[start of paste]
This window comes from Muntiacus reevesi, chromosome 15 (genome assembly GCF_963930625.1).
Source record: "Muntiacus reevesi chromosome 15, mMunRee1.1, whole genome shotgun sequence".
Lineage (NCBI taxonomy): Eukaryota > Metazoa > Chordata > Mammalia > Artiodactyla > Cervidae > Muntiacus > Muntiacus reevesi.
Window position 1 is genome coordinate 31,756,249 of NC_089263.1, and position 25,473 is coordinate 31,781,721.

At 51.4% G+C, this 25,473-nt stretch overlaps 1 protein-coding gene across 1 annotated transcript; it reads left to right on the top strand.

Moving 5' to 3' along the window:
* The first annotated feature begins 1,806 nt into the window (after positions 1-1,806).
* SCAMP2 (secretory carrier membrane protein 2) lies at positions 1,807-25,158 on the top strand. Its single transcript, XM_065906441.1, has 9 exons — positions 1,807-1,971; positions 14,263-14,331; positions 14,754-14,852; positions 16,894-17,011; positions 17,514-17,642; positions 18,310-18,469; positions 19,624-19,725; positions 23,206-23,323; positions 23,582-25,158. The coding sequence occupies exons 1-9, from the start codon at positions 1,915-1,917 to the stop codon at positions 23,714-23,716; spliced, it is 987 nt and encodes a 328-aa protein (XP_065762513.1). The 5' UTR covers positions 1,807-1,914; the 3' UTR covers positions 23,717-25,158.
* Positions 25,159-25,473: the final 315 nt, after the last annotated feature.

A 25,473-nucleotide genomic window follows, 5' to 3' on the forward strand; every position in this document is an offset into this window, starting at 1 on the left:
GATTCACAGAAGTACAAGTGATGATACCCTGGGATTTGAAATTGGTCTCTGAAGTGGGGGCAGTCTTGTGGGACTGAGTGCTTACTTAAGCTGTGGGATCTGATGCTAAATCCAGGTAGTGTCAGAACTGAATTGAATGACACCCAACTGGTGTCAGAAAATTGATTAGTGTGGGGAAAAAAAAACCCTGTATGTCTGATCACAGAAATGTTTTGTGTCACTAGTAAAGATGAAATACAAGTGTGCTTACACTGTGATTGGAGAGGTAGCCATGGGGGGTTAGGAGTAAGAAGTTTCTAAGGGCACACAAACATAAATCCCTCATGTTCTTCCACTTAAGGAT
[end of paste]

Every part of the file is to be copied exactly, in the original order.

This window comes from Muntiacus reevesi, chromosome 15 (genome assembly GCF_963930625.1).
Source record: "Muntiacus reevesi chromosome 15, mMunRee1.1, whole genome shotgun sequence".
Lineage (NCBI taxonomy): Eukaryota > Metazoa > Chordata > Mammalia > Artiodactyla > Cervidae > Muntiacus > Muntiacus reevesi.
Window position 1 is genome coordinate 31,756,249 of NC_089263.1, and position 25,473 is coordinate 31,781,721.

At 51.4% G+C, this 25,473-nt stretch overlaps 1 protein-coding gene across 1 annotated transcript; it reads left to right on the top strand.

Moving 5' to 3' along the window:
* The first annotated feature begins 1,806 nt into the window (after positions 1-1,806).
* SCAMP2 (secretory carrier membrane protein 2) lies at positions 1,807-25,158 on the top strand. Its single transcript, XM_065906441.1, has 9 exons — positions 1,807-1,971; positions 14,263-14,331; positions 14,754-14,852; positions 16,894-17,011; positions 17,514-17,642; positions 18,310-18,469; positions 19,624-19,725; positions 23,206-23,323; positions 23,582-25,158. The coding sequence occupies exons 1-9, from the start codon at positions 1,915-1,917 to the stop codon at positions 23,714-23,716; spliced, it is 987 nt and encodes a 328-aa protein (XP_065762513.1). The 5' UTR covers positions 1,807-1,914; the 3' UTR covers positions 23,717-25,158.
* Positions 25,159-25,473: the final 315 nt, after the last annotated feature.

A 25,473-nucleotide genomic window follows, 5' to 3' on the forward strand; every position in this document is an offset into this window, starting at 1 on the left:
GATTCACAGAAGTACAAGTGATGATACCCTGGGATTTGAAATTGGTCTCTGAAGTGGGGGCAGTCTTGTGGGACTGAGTGCTTACTTAAGCTGTGGGATCTGATGCTAAATCCAGGTAGTGTCAGAACTGAATTGAATGACACCCAACTGGTGTCAGAAAATTGATTAGTGTGGGGAAAAAAAAACCCTGTATGTCTGATCACAGAAATGTTTTGTGTCACTAGTAAAGATGAAATACAAGTGTGCTTACACTGTGATTGGAGAGGTAGCCATGGGGGGTTAGGAGTAAGAAGTTTCTAAGGGCACACAAACATAAATCCCTCATGTTCTTCCACTTAAGGAT